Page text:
By decade’s end, comics conventions were blossoming all over the continent: Toronto’s Comic Arts Festival, Portland’s Stumptown, Seattle’s Emerald City. Wizard World Chicago had 56,000 attendees in 2005; Wizard World New York drew 77,000 in 2009. But San Diego remained King Con. Comic-Con International marked close to 75,000 attendees in 2002; two years later, there were 87,000; the six-figure barrier was broken for the first time in 2005, hitting between 120,000 and 130,000 in 2006 and 2007. In 2009, the fire marshals determined it was at capacity, even with a recent expansion. In 2004, the convention used an exhibit hall, Hall H, as a programming space that could hold 6,500. The first program, on July 23, 2004, was for Batman Begins and Constantine, featuring Keanu Reeves, and drew a capacity crowd. By 2007, entertainment magazines, understanding that comics and movies were an increasingly intertwined business, had moved from sending a single reporter to five or six.
Some of those movies, to be sure, came from the independent end of the street. Terry Zwigoff, who’d supported the undergrounders by distributing food stamps as a welfare case officer, directed a well-received 1994 documentary on R. Crumb and adapted Clowes’s Ghost World in 2001; two years later, Harvey Pekar arrived onscreen alongside Paul Giamatti’s fictional counterpart in American Splendor, in one of the most formally innovative adaptations of a comic yet. But it wasn’t the independents packing them into Hall H, or, indeed, the conventions in general—especially as an original reason for convention-going, “to find all the comics that your store might not carry, as well as to live in a world where these things were the primary order of business for everyone on hand,” no longer applied, for technological and demographic reasons.
Brian Michael Bendis, still drawing caricatures at Bar Mitzvahs the day after winning an Eisner for “Talent Deserving of Wider Recognition,” created an entire graphic memoir in 2000 about his neo-noir adaptation, which was moldering in development hell. By contrast, after the cinematic version of Frank Miller’s Thermopylae, 300, compounded the original’s historical inaccuracies, while selling millions of movie tickets, Miller went on to codirect his own Sin City film adaptation in 2005. The comic’s trade paperback got a demonstrated boost from the DVD’s arrival; the same thing happened the next year with Alan Moore and David Lloyd’s V for Vendetta, when the movie version, starring Natalie Portman, came out—half a million trade copies were sold. DC reprinted over a million copies of Watchmen in 2008, the year its adaptation was released.In terms of community, the real stories were the explosive growth of conventions, and of the fans attending them.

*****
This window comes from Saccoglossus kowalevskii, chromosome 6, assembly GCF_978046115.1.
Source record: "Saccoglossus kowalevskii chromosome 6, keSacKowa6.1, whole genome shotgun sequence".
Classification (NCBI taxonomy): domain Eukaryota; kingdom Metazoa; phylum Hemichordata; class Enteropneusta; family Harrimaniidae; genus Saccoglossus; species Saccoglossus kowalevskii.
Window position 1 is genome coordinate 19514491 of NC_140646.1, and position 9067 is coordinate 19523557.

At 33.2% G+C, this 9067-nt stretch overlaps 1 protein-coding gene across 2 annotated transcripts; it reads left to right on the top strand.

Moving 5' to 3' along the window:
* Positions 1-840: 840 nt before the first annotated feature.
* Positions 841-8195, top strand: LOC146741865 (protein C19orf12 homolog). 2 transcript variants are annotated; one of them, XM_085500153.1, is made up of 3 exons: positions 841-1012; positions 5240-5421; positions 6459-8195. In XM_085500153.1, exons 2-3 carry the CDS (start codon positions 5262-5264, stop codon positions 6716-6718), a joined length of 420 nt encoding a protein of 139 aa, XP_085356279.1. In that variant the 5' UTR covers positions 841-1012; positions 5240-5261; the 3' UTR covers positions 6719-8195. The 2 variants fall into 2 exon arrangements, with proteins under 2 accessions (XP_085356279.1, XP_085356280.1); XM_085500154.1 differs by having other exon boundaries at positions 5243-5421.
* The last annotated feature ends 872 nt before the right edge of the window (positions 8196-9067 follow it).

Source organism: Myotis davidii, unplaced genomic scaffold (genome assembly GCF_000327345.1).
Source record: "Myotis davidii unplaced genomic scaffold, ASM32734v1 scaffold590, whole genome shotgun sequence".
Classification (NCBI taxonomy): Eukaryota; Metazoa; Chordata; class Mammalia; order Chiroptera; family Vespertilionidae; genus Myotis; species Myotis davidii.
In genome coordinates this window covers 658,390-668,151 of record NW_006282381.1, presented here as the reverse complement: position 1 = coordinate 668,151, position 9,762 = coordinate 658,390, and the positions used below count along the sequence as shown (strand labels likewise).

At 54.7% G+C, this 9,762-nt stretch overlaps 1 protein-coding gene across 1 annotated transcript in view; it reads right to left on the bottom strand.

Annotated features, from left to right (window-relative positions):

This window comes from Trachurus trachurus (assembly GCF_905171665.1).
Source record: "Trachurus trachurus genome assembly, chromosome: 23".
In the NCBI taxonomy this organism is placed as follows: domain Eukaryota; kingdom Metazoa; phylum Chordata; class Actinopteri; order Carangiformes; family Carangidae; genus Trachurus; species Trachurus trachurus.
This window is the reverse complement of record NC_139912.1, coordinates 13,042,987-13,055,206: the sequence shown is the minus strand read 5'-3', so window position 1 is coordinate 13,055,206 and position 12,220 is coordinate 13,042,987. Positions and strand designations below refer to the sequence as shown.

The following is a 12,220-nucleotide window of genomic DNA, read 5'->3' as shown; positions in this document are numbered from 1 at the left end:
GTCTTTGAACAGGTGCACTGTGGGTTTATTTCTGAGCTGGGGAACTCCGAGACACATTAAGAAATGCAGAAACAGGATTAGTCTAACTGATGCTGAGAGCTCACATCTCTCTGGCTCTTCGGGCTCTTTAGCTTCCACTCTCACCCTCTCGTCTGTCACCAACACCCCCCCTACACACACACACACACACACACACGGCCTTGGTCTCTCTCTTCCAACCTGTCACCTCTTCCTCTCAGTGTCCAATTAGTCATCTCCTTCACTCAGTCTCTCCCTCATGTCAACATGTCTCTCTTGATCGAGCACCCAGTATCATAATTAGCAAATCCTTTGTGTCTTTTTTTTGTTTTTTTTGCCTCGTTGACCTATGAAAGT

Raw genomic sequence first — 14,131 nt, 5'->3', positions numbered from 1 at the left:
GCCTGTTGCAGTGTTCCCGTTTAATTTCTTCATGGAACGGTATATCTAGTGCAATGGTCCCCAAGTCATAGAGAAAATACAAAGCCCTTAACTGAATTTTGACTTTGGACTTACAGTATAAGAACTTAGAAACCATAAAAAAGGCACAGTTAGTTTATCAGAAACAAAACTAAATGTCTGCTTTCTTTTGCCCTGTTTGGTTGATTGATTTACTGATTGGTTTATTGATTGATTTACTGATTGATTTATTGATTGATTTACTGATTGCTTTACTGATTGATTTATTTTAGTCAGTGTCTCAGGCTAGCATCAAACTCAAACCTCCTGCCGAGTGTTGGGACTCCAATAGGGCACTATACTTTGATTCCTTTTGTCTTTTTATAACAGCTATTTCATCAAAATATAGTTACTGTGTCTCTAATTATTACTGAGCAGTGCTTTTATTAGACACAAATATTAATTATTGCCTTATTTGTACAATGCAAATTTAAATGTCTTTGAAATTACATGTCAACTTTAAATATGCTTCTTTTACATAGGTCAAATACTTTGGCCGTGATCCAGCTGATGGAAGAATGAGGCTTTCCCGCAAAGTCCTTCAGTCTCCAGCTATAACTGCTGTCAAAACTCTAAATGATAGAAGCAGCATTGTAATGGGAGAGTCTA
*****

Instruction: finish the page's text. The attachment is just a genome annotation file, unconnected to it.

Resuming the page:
And it seemed people were finally cracking the code of the apparent crown jewels of the comics-to-movie business: the Big Two’s superheroes. In the late ’90s, a shrewd observer could still say of Marvel and the movie business, “The properties that they had, had just failed, over and over again, to sell to Hollywood. . . . The idea that Captain America was frozen in ice for fifty years was laughable in Hollywood. They weren’t getting anywhere with their core properties. Asking the Talmudic continuity scholars in Marvel editorial to throw away the holy litany of Stan and Jack to satisfy Hollywood was having no effect at all.” Lee, an early California transplant (for mainstream figures), had never found his footing in Hollywood; the new millennium’s first years were particularly awful, as his internet company Stan Lee Media collapsed in recrimination and fraud in late 2000, leading to FBI charges of securities fraud (though not against Lee personally). “A hype machine with an Amazing Simulation in place of a concrete product,” commented one contemporary observer.
But his (and Kirby’s, and Ditko’s, and others’) characters began doing better and better: first the X-Men and Spider-Man, in movie series starting in 2000 and 2002, the first Marvel movies to dominate the box office. Spider-Man would make well over ten times its $139 million budget in international box office and home video sales by 2003; the first two Spider-Man movies took in $3 billion from ticket sales, DVDs, and TV revenue. But due to terrible previous deals, Marvel was making almost no money on them. I
nstead, thanks in no small part to turnaround specialist Peter Cuneo, they were earning money through character licensing (and not, primarily, publishing: in 2005, Cuneo told the Motley Fool that, “from a profitability point of view, about 15–20 percent of our earnings come from the comic book business”). Licensing generated cash, to be sure; in 2006, License magazine placed Marvel fourth in its list of 101 leading licensors, behind only Disney, Warner Brothers, and Nickelodeon/Viacom, with $5 billion in retail sales based on its brands. But when it came to sharing in the smash hits’ profits, the company was left out in the cold; industry analysts estimated that Marvel took home $62 million of that Spider-Man $3 billion. The X-Men movies made $2 billion; Marvel got $26 million.
By the end of 2005, Marvel Studios, headed by COO and subsequent chairman David Maisel, took on over half a billion dollars in debt, putting up film rights to its characters as collateral, to produce ten movies, the first to appear in the summer of 2008. The deal let Marvel keep a greater share of revenue and maintain merchandising rights. Soon enough, the first Marvel-produced movie was announced: Iron Man, the character a childhood favorite of executives Avi Arad and Isaac Perlmutter. Not everyone was bullish. “Shares of Marvel Entertainment . . . have climbed 50 percent in the past year, clobbering the 14 percent return of the S&P 500. But assuming investors follow the usual script on how to play the stock, it’s now time to sell,” said one analyst in 2007. “Lifting its share price in coming years may be too tall a feat even for its superheroes.”
Excerpted from American Comics: A History. Copyright © 2021 by Jeremy Dauber. Used with permission of the publisher, W. W. Norton & Company, Inc. All rights reserved.